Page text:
In memory of Mathieu Pauly – adventure spirit

by Carlos De Sousa

We left Greece after our 7th marathon in Skiathos with a sad feeling – our time there was too good, the pearl of all marathons so far but it was too short! The evening after the marathon Carolyn pulled her back in a classic ‘slipping on a banana peel’ moment (only it was another fruit) so we had to slow down a little bit for her recover! It gave us a good opportunity to catch up with social media and organise the next few marathons from our new home in Skopje, Macedonia near to the location for marathon number 8.

While there we took the opportunity to paddle (gently) on the Treska River, through the Matka Canyon which means ‘womb’. Matka Lake, the oldest artificial lake in the country and home to a few medieval monasteries, is one of the most popular outdoor destinations in Macedonia and a proper invitation for SUPers or kayak lovers. With Kristijan and Zoran from local SUP club, Aqua Terra as our guides, we made our way to Matka Canyon with our plastic bottle board. Matka is a beautiful canyon with a powerful energy; it makes you feel small when you are inside it and you cannot help but notice how special the place is. Indeed many people come to appreciate the nature, trek through the forest up to the monastery on the cliff above, walk through the massive white rocks or take kayak and boat trips to the caves. After paddling about 3km we decided to head back as it was getting dark, on our way collecting a number of bottles that were floating in the water.

Our dusk paddle in Matka was quite short so we decided to return the next day to walk along the cliffs to witness the beauty from another angle. We were not prepared for the sight that greeted us. All the way along the riverbank, on the path, on the rocks, between trees and right next to the water we saw hundreds of plastic bottles. They were everywhere and it was a shock to see.   As we walked we became more and more upset, confused by how people could just throw their litter in a place of such outstanding beauty. Then we realised that there was not a single bin so, tired of carrying their rubbish, people simply discarded it on what had become a dump. Instead of photographing the stunning canyon we started taking pictures of plastic whilst people sat picnicking, apparently oblivious to the mountain of rubbish that surrounded them.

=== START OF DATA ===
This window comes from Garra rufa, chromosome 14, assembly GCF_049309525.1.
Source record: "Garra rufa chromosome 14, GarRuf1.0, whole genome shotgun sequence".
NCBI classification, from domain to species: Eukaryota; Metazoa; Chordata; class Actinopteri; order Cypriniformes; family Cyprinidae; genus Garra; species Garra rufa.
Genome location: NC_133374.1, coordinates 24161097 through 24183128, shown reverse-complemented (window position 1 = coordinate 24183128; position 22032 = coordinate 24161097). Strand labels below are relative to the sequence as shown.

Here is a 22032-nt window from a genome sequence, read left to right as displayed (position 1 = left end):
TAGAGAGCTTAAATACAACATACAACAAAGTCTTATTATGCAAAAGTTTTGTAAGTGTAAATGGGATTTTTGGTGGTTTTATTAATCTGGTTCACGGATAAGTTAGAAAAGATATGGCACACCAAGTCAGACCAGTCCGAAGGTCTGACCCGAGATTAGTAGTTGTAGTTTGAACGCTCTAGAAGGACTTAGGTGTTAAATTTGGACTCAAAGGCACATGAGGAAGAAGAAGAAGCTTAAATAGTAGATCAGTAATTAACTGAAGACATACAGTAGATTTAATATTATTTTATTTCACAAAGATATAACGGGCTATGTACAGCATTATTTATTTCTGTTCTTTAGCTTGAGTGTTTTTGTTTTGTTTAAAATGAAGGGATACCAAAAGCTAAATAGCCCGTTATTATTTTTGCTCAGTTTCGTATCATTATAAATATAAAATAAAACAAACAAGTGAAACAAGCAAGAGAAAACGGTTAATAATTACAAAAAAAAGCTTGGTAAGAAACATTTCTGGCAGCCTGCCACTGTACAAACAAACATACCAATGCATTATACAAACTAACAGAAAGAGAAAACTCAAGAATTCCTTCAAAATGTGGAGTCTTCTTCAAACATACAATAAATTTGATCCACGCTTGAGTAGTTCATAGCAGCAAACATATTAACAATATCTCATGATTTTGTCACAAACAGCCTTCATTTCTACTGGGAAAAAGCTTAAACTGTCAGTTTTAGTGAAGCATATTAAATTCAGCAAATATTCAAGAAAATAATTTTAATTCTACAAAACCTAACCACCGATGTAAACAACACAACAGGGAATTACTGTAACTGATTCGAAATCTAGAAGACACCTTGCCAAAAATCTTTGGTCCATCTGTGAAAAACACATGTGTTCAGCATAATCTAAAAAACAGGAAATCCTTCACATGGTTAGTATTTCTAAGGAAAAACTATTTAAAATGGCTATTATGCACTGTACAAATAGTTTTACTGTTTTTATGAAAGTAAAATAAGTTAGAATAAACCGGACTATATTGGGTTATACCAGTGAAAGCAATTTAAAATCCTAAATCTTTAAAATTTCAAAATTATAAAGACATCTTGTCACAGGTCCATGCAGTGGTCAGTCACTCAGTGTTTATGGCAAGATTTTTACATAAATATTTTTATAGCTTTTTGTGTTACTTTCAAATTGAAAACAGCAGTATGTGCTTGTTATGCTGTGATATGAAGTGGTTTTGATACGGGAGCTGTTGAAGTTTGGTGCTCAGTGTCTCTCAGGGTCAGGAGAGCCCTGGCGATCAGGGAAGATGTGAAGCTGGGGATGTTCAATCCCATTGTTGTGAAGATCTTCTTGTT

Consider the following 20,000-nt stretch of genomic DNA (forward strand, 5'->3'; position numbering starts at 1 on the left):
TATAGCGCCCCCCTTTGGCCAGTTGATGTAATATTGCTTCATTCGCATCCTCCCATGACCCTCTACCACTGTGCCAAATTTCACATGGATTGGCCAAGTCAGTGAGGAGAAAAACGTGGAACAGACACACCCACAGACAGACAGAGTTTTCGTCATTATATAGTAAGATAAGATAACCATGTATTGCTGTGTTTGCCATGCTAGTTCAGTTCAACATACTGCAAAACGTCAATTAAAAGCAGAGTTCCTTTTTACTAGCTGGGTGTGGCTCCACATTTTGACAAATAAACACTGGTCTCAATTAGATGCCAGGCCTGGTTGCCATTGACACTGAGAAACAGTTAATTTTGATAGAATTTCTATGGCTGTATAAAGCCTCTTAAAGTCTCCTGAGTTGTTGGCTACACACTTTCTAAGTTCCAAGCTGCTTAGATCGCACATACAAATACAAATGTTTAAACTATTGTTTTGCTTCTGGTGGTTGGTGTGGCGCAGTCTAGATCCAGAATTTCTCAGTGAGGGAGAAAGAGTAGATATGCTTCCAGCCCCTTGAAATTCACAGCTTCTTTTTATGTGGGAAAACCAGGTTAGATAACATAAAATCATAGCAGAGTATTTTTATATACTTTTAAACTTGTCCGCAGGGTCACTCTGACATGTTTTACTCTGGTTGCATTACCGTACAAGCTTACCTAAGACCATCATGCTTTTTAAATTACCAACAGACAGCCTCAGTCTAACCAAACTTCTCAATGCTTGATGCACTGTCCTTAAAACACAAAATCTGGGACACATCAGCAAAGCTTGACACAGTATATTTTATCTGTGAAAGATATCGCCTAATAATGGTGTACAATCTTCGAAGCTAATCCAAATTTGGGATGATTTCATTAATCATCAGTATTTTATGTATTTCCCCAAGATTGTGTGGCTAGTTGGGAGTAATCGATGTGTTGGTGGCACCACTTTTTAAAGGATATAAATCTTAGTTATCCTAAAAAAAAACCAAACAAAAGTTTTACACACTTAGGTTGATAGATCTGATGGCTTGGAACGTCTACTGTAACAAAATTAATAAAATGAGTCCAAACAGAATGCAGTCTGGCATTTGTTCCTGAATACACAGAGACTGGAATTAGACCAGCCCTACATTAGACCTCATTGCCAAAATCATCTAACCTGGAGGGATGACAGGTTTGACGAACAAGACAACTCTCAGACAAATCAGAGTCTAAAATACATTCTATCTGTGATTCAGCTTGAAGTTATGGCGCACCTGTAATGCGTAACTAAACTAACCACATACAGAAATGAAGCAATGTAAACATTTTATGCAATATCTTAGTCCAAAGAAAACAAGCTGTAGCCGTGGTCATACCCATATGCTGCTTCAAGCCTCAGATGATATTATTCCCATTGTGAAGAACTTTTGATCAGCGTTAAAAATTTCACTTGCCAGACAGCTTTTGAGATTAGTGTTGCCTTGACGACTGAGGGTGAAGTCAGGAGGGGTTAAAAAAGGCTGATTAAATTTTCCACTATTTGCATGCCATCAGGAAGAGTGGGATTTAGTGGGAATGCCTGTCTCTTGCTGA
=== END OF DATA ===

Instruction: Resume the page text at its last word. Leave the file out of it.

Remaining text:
I noticed that I was not the only one distracted by the sickening levels of plastic; another man (with a much better camera) was doing the same. A few hours later, we met the plastic photographer, Fernand Pauly and his wife, Maryse. We got chatting over a beer and discovered that they are keen kayakers from Luxembourg. We explained our expedition and invited them to join us for our next marathon a few kilometres away in Lake Ohrid.

Lake Ohrid, a UNESCO World Heritage Site straddles the mountainous border between southwestern Macedonia and eastern Albania. It is one of Europe’s deepest and oldest lakes, preserving a unique ecosystem of worldwide importance, with more than 200 endemic species. We felt privileged to paddle in such a breath-taking place with crystal water; although I was quite concerned about how much plastic we might see after witnessing over 100 kilometres of plastic along the roadside from Skopje to Lake Ohrid

With the company of our new friends, Fernand & Maryse, we set off from the Monastery in Saint Naum to our campsite in Kalishta. Before leaving we heard the sad story of Mathieu, their adventure-loving son, who sadly died two years ago. This challenge would be in his honour and I am sure he would have been proud. They set off at rocket speed leaving us on our plastic bottle SUP in their wake! We would meet them again a few hours later on their return to the monastery.

 

It was a long but incredibly peaceful day on the lake. We were pleasantly surprised by how little plastic we saw in the water given the quantity on the roadside – still it was enough to fill the front of our board.  We met a lovely French ‘pirate’, Marc Morell, who built his own SUP out of pvc tubes and has started a campaign against plastic in Lake Ohrid. He regularly organises clean ups to try to tackle the enormous problem of plastic on the beaches. At 7.30, as the sun set behind the mountains we were still going strong. We realised we were still a good 7 or 8 kilometres away and we would have to paddle the last 2 hours in the dark. Fortunately the lights (and pretty good live music) from Struga guided us home.   We paddled cautiously through the reeds and finally located the multi-coloured light that was flashing in a tree in our campsite after 10 hours and 20 minutes of paddling.

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